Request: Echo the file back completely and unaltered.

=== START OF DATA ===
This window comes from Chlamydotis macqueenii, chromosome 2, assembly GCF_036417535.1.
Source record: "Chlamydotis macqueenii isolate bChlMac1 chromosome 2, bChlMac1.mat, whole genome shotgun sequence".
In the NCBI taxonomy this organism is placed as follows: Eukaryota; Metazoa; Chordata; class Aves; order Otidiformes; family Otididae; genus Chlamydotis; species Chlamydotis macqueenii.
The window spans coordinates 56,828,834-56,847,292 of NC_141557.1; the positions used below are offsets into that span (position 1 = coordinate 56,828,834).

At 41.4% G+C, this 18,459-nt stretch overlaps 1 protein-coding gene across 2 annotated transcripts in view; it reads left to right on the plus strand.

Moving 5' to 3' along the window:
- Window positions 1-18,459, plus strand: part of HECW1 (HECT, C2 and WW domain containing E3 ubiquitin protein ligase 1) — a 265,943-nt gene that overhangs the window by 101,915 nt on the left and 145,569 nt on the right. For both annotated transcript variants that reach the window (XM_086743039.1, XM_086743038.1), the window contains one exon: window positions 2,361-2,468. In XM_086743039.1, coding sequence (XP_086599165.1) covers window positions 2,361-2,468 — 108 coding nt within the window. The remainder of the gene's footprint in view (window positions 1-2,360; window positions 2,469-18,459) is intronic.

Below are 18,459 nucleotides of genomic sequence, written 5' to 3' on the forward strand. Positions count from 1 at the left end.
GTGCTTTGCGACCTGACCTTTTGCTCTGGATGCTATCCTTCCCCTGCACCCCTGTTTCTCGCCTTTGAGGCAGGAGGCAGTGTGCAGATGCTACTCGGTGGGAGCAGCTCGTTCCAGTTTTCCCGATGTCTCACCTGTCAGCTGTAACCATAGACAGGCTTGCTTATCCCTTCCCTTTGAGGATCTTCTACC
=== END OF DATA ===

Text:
This window comes from Chlamydotis macqueenii, chromosome 2, assembly GCF_036417535.1.
Source record: "Chlamydotis macqueenii isolate bChlMac1 chromosome 2, bChlMac1.mat, whole genome shotgun sequence".
In the NCBI taxonomy this organism is placed as follows: Eukaryota; Metazoa; Chordata; class Aves; order Otidiformes; family Otididae; genus Chlamydotis; species Chlamydotis macqueenii.
The window spans coordinates 56,828,834-56,847,292 of NC_141557.1; the positions used below are offsets into that span (position 1 = coordinate 56,828,834).

At 41.4% G+C, this 18,459-nt stretch overlaps 1 protein-coding gene across 2 annotated transcripts in view; it reads left to right on the plus strand.

Moving 5' to 3' along the window:
- Window positions 1-18,459, plus strand: part of HECW1 (HECT, C2 and WW domain containing E3 ubiquitin protein ligase 1) — a 265,943-nt gene that overhangs the window by 101,915 nt on the left and 145,569 nt on the right. For both annotated transcript variants that reach the window (XM_086743039.1, XM_086743038.1), the window contains one exon: window positions 2,361-2,468. In XM_086743039.1, coding sequence (XP_086599165.1) covers window positions 2,361-2,468 — 108 coding nt within the window. The remainder of the gene's footprint in view (window positions 1-2,360; window positions 2,469-18,459) is intronic.

Below are 18,459 nucleotides of genomic sequence, written 5' to 3' on the forward strand. Positions count from 1 at the left end.
GTGCTTTGCGACCTGACCTTTTGCTCTGGATGCTATCCTTCCCCTGCACCCCTGTTTCTCGCCTTTGAGGCAGGAGGCAGTGTGCAGATGCTACTCGGTGGGAGCAGCTCGTTCCAGTTTTCCCGATGTCTCACCTGTCAGCTGTAACCATAGACAGGCTTGCTTATCCCTTCCCTTTGAGGATCTTCTACC